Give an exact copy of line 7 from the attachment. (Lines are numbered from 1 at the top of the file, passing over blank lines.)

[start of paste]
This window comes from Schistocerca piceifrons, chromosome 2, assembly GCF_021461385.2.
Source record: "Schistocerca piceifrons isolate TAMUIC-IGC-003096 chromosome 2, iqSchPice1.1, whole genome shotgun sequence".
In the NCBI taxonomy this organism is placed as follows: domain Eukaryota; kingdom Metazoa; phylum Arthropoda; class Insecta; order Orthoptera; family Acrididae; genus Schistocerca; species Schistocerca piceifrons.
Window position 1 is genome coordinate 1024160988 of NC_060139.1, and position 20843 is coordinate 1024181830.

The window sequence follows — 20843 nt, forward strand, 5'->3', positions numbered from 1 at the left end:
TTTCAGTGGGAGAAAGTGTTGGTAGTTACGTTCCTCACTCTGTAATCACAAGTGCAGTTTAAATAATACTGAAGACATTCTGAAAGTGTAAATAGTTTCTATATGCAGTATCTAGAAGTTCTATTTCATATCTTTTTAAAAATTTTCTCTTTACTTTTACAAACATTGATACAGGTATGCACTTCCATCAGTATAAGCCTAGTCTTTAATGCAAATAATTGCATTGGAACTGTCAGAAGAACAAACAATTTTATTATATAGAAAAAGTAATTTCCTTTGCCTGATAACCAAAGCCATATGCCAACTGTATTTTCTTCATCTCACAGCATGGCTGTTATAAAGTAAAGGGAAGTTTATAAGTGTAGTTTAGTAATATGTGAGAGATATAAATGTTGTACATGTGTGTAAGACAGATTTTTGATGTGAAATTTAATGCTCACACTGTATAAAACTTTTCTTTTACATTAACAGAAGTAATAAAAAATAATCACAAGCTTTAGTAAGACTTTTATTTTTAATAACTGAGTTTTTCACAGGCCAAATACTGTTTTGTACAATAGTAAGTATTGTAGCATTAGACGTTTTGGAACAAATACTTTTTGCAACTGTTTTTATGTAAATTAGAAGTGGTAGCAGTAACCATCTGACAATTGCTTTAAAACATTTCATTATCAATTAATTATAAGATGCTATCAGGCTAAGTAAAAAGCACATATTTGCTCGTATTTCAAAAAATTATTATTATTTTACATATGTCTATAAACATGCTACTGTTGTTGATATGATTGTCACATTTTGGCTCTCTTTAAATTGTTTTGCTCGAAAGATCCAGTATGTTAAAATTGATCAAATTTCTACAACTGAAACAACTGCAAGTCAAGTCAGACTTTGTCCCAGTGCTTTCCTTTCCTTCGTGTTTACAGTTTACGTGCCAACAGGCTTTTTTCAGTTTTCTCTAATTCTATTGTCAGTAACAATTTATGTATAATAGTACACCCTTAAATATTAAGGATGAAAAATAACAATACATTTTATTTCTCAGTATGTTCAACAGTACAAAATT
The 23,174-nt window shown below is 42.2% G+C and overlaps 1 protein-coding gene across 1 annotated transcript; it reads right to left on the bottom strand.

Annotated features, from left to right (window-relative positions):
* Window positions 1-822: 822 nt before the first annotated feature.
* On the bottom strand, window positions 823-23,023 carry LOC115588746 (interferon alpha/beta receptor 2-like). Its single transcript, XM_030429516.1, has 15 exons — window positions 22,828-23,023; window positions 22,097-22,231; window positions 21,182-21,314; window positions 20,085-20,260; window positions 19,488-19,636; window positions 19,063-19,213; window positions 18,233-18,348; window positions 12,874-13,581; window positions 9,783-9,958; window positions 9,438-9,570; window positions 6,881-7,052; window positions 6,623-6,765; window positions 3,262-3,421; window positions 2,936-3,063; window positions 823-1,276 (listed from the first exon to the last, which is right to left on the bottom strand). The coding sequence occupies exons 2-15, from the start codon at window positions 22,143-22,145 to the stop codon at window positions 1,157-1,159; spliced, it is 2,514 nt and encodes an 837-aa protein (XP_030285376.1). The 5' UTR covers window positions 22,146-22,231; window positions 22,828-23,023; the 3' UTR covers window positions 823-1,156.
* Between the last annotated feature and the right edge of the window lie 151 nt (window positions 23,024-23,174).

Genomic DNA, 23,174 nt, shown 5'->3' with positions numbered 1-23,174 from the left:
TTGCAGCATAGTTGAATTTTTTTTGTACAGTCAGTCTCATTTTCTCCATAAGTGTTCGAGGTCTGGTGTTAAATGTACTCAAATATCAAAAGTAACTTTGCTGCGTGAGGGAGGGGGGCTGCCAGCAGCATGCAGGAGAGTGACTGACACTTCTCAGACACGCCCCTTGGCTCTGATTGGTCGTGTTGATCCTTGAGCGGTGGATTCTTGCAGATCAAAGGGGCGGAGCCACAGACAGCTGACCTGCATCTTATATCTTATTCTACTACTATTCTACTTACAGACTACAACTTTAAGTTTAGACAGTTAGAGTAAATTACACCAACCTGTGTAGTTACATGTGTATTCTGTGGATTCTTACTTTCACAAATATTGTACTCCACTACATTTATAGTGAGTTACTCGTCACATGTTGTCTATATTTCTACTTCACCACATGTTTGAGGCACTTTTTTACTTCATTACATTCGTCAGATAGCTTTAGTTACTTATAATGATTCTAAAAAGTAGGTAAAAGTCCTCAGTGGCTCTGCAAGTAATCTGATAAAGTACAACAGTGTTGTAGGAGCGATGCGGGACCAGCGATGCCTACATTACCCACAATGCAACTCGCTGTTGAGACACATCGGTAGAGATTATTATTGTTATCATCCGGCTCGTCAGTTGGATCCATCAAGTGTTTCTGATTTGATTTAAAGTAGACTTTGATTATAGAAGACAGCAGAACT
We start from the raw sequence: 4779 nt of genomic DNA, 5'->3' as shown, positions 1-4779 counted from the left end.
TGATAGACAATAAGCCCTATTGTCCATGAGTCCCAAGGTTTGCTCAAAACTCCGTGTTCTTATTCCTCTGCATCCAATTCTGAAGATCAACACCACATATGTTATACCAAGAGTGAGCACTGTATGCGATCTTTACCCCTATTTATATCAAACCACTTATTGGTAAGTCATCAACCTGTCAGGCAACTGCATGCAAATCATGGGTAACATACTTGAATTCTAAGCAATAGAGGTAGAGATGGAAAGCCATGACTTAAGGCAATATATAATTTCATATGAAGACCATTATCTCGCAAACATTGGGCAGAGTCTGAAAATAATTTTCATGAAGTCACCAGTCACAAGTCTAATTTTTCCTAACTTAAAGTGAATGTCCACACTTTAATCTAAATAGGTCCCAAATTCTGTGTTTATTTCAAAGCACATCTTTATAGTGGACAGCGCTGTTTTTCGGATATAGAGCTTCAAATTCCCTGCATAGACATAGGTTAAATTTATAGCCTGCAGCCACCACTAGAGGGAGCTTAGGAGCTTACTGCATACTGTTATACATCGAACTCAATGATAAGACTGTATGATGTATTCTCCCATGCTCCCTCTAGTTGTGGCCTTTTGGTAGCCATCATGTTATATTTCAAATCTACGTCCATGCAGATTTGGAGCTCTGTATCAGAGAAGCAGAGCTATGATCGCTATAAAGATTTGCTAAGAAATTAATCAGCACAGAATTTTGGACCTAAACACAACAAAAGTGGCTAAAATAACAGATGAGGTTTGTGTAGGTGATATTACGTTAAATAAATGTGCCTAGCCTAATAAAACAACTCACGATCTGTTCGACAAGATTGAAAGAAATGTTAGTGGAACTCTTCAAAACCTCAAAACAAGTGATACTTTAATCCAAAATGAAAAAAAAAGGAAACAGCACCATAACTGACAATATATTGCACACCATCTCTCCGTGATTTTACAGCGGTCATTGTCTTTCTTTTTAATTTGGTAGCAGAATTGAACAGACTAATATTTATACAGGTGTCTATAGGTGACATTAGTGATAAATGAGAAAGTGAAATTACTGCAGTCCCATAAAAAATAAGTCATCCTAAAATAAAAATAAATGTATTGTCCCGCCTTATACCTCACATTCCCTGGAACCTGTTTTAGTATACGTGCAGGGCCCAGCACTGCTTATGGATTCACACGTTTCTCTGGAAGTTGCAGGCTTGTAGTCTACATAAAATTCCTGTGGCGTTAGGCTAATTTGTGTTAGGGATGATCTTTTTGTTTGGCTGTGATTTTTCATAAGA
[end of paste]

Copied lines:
The 23,174-nt window shown below is 42.2% G+C and overlaps 1 protein-coding gene across 1 annotated transcript; it reads right to left on the bottom strand.